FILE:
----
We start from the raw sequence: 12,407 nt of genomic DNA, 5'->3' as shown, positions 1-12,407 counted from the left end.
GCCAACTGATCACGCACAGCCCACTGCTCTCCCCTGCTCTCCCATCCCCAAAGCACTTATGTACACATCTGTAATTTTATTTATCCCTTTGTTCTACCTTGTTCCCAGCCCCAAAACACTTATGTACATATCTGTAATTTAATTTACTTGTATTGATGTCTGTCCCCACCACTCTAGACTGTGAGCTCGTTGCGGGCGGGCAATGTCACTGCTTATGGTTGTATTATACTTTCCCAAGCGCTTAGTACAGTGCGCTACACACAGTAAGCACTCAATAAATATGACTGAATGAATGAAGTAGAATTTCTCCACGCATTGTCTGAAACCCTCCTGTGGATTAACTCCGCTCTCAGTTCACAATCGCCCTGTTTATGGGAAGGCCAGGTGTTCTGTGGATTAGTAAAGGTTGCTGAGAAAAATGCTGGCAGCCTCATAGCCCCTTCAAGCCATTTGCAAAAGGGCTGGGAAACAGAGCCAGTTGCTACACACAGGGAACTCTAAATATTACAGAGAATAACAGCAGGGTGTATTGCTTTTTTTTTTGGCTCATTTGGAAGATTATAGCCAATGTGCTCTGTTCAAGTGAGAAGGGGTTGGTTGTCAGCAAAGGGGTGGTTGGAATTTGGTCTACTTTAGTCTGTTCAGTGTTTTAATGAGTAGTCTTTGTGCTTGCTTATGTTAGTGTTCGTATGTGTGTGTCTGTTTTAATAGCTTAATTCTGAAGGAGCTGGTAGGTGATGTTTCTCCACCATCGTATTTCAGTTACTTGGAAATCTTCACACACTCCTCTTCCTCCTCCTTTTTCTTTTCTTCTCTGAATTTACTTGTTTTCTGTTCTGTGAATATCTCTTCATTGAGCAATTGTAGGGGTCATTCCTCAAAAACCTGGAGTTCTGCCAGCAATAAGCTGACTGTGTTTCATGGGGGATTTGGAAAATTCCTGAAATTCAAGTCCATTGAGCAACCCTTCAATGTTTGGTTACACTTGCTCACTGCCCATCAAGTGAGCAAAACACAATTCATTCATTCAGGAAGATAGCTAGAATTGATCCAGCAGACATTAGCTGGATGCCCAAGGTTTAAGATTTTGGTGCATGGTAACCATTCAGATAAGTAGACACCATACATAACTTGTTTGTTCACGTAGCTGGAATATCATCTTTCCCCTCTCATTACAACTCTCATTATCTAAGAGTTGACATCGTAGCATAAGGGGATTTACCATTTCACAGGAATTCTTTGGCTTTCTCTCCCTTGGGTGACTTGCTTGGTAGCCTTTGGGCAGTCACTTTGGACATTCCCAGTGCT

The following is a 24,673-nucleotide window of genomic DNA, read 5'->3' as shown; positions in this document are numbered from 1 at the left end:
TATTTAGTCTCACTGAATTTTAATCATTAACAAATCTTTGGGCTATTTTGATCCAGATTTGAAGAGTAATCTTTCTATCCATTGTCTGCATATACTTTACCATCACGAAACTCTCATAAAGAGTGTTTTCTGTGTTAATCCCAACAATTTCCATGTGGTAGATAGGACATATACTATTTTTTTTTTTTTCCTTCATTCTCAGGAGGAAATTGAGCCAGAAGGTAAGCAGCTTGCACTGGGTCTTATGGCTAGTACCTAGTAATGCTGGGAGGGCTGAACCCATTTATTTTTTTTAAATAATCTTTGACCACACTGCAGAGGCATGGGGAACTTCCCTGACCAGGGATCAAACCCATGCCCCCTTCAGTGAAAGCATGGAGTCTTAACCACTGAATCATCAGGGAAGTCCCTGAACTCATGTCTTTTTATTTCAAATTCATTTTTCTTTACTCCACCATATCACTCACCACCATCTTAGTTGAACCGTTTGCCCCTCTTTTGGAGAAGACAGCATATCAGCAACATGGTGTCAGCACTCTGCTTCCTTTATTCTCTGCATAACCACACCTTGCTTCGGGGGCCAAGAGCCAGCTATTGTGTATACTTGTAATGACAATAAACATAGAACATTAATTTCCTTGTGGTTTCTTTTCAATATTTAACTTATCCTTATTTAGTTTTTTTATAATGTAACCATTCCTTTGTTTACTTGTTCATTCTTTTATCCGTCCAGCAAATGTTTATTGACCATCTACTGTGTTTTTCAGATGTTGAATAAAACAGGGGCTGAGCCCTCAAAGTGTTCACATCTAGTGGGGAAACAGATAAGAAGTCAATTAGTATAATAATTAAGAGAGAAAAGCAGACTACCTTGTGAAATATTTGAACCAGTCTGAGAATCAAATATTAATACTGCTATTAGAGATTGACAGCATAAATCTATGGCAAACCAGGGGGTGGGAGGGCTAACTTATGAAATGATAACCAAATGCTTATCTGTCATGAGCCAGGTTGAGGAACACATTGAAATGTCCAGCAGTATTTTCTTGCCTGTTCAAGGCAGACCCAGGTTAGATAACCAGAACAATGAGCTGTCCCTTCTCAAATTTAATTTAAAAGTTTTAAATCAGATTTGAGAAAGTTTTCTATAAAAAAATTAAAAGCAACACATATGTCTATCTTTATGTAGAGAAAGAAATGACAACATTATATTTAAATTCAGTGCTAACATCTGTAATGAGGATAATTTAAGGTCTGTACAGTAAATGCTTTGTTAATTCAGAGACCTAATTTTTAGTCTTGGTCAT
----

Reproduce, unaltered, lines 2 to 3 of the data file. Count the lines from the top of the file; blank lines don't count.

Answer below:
GCCAACTGATCACGCACAGCCCACTGCTCTCCCCTGCTCTCCCATCCCCAAAGCACTTATGTACACATCTGTAATTTTATTTATCCCTTTGTTCTACCTTGTTCCCAGCCCCAAAACACTTATGTACATATCTGTAATTTAATTTACTTGTATTGATGTCTGTCCCCACCACTCTAGACTGTGAGCTCGTTGCGGGCGGGCAATGTCACTGCTTATGGTTGTATTATACTTTCCCAAGCGCTTAGTACAGTGCGCTACACACAGTAAGCACTCAATAAATATGACTGAATGAATGAAGTAGAATTTCTCCACGCATTGTCTGAAACCCTCCTGTGGATTAACTCCGCTCTCAGTTCACAATCGCCCTGTTTATGGGAAGGCCAGGTGTTCTGTGGATTAGTAAAGGTTGCTGAGAAAAATGCTGGCAGCCTCATAGCCCCTTCAAGCCATTTGCAAAAGGGCTGGGAAACAGAGCCAGTTGCTACACACAGGGAACTCTAAATATTACAGAGAATAACAGCAGGGTGTATTGCTTTTTTTTTTGGCTCATTTGGAAGATTATAGCCAATGTGCTCTGTTCAAGTGAGAAGGGGTTGGTTGTCAGCAAAGGGGTGGTTGGAATTTGGTCTACTTTAGTCTGTTCAGTGTTTTAATGAGTAGTCTTTGTGCTTGCTTATGTTAGTGTTCGTATGTGTGTGTCTGTTTTAATAGCTTAATTCTGAAGGAGCTGGTAGGTGATGTTTCTCCACCATCGTATTTCAGTTACTTGGAAATCTTCACACACTCCTCTTCCTCCTCCTTTTTCTTTTCTTCTCTGAATTTACTTGTTTTCTGTTCTGTGAATATCTCTTCATTGAGCAATTGTAGGGGTCATTCCTCAAAAACCTGGAGTTCTGCCAGCAATAAGCTGACTGTGTTTCATGGGGGATTTGGAAAATTCCTGAAATTCAAGTCCATTGAGCAACCCTTCAATGTTTGGTTACACTTGCTCACTGCCCATCAAGTGAGCAAAACACAATTCATTCATTCAGGAAGATAGCTAGAATTGATCCAGCAGACATTAGCTGGATGCCCAAGGTTTAAGATTTTGGTGCATGGTAACCATTCAGATAAGTAGACACCATACATAACTTGTTTGTTCACGTAGCTGGAATATCATCTTTCCCCTCTCATTACAACTCTCATTATCTAAGAGTTGACATCGTAGCATAAGGGGATTTACCATTTCACAGGAATTCTTTGGCTTTCTCTCCCTTGGGTGACTTGCTTGGTAGCCTTTGGGCAGTCACTTTGGACATTCCCAGTGCT

The following is a 24,673-nucleotide window of genomic DNA, read 5'->3' as shown; positions in this document are numbered from 1 at the left end: